“As with all other architecture and design, the way we make our offices offers an accurate reflection of our values, and not a formula for improving them.” A review of Nikil Saval’s Cubed in the New York Review of Books.
New this week: The Dying Grass by William T. Vollmann; Kitchens of the Great Midwest by J. Ryan Stradal; Gonzo Girl by Cheryl Della Pietra; How to Be a Grown-Up by Emma McLaughlin and Nicola Kraus; Crooked Heart by Lissa Evans; and The Night Stages by Jane Urquhart. For more on these and other new titles, check out our Great Second-Half 2015 Book Preview.
VIDA, an organization that promotes gender parity in the literary arts, has tallied up the 2011 bylines and book reviews from some of the bigger magazines . Granta was the only publication to achieve parity, but they did have an issue devoted entirely to feminism, so that may be skewing the numbers. The Atlantic, The London Review of Books, and Harper’s are not making the cut. While institutionalized misogyny in any profession presents a problem, gender quotas are probably not the answer.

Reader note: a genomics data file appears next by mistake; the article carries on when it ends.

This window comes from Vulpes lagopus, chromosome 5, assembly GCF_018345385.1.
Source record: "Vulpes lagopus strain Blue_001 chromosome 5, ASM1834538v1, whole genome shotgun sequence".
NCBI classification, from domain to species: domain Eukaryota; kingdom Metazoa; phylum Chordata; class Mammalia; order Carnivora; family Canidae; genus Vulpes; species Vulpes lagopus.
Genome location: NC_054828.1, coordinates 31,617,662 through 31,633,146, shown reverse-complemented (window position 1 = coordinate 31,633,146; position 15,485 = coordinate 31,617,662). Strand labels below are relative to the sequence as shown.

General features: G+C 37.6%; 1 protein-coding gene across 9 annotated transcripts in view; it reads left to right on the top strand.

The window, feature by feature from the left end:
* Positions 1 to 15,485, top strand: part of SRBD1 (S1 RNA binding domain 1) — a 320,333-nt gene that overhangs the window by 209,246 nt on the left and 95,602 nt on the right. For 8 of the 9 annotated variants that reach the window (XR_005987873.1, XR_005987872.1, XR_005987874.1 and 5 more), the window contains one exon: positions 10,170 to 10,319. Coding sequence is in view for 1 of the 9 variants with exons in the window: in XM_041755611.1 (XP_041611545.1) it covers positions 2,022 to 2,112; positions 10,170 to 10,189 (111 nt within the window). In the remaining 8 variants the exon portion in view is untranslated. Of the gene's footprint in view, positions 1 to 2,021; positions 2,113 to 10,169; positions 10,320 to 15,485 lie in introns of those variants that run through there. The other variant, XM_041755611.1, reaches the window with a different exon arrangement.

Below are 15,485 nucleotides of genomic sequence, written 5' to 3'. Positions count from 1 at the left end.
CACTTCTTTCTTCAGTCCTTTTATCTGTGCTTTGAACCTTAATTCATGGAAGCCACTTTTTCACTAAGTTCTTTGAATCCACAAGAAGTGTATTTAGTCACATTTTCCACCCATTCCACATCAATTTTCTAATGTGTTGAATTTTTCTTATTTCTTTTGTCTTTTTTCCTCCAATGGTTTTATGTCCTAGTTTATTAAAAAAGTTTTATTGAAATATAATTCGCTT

Even though the new Franzen doesn’t drop for another week, for many readers, today is the biggest book release day of the summer thanks to the publication of Mockingjay, the third installment of Suzanne Collins’ blockbuster Hunger Games trilogy. For those less inclined toward young adult fare, Kevin Guilfoile’s new novel The Thousand is now out, as is The Cross of Redemption, the “uncollected writings” of James Baldwin.
The lineup for the 2013 PEN World Voices Festival of International Literature has been announced. The festival will commence on April 29th with a reading “about the notion of bravery” from three writers – including Millions contributor A. Igoni Barrett.